Portrait of James Madison by Gilbert Stuart
This past semester I took a course called “The Legal and Intellectual History of the Constitution.” This course was engaging and powerful, and I learned not only about the Constitution as a document of history, but also about its absolute relevance in today’s political climate. Conversations in this course about constitutional interpretations and how those interpretations should be implemented in modern America were often fierce, and more than once — as should happen in a great course — my confidence in my own ideas slipped away long enough for me to appreciate, learn from, and even adopt some of the clever points of view of my classmates.
I also gained a greater respect and admiration for the sacrifice and scholarship of America’s Founding Fathers (especially James Madison), who, in my mind, serve as history’s high points in political thought. Learning about these men and their lives inspired my own opinions and beliefs, and I often found myself, when deciding my position on an in-class conversation about the constitutionality of modern laws surrounding religious freedom, gay marriage, healthcare, or economic regulation, asking the question, “What would James Madison think about this?”
As fantastic as the course was, however, the class meetings and conversations themselves were only one part — and perhaps even a lesser part — of the influence this course had in my life and education. What really moved the course to the forefront of my academic experience here at Southern Virginia were the extracurricular opportunities I had the privilege of participating in.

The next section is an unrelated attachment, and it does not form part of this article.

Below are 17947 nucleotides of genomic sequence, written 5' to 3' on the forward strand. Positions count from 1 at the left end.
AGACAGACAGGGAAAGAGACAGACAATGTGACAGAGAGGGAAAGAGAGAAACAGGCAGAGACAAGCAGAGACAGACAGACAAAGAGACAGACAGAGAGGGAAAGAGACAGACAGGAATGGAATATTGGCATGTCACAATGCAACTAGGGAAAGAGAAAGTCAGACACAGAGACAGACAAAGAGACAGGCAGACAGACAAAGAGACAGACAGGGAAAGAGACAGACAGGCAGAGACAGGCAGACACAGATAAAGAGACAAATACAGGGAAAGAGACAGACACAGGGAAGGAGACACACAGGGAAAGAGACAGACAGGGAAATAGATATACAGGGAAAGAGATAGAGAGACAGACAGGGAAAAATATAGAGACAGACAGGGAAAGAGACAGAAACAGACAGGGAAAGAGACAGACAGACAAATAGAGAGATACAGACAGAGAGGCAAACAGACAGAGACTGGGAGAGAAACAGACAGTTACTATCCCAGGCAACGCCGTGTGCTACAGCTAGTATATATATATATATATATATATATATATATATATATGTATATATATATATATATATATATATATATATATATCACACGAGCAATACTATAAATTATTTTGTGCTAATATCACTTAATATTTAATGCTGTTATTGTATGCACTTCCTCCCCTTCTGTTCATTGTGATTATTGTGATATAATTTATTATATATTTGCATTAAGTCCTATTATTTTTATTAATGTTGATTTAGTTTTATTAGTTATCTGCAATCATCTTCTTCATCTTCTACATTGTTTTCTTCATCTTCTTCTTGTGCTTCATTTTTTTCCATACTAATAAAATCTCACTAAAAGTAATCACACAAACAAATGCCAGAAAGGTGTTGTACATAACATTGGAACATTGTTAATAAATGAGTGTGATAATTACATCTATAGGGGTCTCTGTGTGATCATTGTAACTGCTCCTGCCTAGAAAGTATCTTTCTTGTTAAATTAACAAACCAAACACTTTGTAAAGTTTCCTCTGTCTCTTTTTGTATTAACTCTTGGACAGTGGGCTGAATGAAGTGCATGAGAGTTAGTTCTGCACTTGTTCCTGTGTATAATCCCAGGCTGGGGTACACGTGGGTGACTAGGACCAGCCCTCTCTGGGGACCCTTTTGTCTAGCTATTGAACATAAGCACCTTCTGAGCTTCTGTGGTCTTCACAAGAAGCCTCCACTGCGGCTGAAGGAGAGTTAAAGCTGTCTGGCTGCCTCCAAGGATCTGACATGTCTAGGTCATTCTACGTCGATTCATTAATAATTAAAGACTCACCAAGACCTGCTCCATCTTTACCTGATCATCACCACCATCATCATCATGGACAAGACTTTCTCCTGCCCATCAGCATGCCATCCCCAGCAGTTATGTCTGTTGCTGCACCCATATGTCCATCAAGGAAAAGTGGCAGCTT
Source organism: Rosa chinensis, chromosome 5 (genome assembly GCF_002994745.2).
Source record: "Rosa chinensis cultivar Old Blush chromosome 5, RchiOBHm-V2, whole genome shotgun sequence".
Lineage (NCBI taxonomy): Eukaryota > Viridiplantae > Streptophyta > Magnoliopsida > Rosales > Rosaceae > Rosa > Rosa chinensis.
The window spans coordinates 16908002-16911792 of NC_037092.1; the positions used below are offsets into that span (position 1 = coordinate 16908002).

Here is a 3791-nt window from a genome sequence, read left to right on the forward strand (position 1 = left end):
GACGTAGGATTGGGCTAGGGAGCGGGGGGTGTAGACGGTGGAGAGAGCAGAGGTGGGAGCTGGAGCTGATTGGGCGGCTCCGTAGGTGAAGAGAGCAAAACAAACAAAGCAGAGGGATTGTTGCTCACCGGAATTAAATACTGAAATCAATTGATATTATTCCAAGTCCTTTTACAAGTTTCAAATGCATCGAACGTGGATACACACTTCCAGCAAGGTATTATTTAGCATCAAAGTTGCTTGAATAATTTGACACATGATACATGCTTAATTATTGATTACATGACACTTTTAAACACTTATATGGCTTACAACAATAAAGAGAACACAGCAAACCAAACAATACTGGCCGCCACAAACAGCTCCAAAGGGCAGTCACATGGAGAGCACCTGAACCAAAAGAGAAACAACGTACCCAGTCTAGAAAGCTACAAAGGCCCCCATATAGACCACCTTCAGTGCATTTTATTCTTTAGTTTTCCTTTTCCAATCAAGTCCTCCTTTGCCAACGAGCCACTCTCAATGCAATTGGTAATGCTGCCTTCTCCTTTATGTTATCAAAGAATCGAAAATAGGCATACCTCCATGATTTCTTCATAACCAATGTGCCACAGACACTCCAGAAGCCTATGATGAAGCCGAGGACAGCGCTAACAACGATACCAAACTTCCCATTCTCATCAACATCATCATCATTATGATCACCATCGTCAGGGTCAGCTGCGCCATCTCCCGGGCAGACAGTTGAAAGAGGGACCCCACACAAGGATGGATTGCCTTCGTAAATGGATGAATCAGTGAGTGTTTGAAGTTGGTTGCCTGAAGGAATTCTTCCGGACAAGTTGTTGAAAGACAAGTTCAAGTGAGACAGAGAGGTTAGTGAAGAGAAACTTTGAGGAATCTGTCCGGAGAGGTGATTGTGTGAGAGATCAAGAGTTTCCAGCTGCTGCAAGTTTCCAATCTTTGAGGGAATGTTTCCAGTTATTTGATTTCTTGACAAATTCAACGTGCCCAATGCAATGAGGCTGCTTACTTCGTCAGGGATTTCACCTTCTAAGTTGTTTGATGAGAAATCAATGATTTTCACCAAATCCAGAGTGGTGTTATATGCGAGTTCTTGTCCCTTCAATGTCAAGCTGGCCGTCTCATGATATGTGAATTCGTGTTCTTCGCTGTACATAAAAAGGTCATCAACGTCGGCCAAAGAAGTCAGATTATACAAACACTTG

One of those opportunities was to join an optional field trip to James Madison’s home at Montpelier (thanks to Professor Rachel Wilcox for organizing such an amazing event), only a short drive from Southern Virginia. While there, our class toured the very room in which Madison wrote the Virginia Plan, the document that served as the basis for the heated debates around congressional representation, among other things. In the classroom we often discussed the Virginia Plan at length, and even put on an imitative Constitutional Convention. We debated the same issues the Founding Fathers had, and argued over the achievements and shortcomings of Madison’s Virginia Plan. But I feel comfortable in saying that no one in the class truly understood the Virginia Plan’s importance or brilliance until we were able to put ourselves in the atmosphere of Madison’s home.
Another opportunity, after the semester was over, and this time just with my family, was to see the Constitution in the National Archives in Washington D.C. Because of my course with Professor Wilcox, I had analyzed the Constitution, debated over its place in modern society, written papers about my interpretations of certain sections of it — but I hardly realized its gravity and import until I took advantage of the opportunity to see it, a deceptively simple piece of parchment by looks, but by content one of the world’s most profound documents.
Both of these trips, only short distances away from Southern Virginia, allowed me to to turn abstract education into tangible life experience. The classroom knowledge I received from Professor Wilcox, as is usual at our university, was incredible — coupled with the ability to enrich my studies through access to some of the amazing opportunities located near our university, it was life-changing.
(Post by Braxton Boyer ’16. Photos courtesy of Philippa Hawker ’16 and Library of Congress.)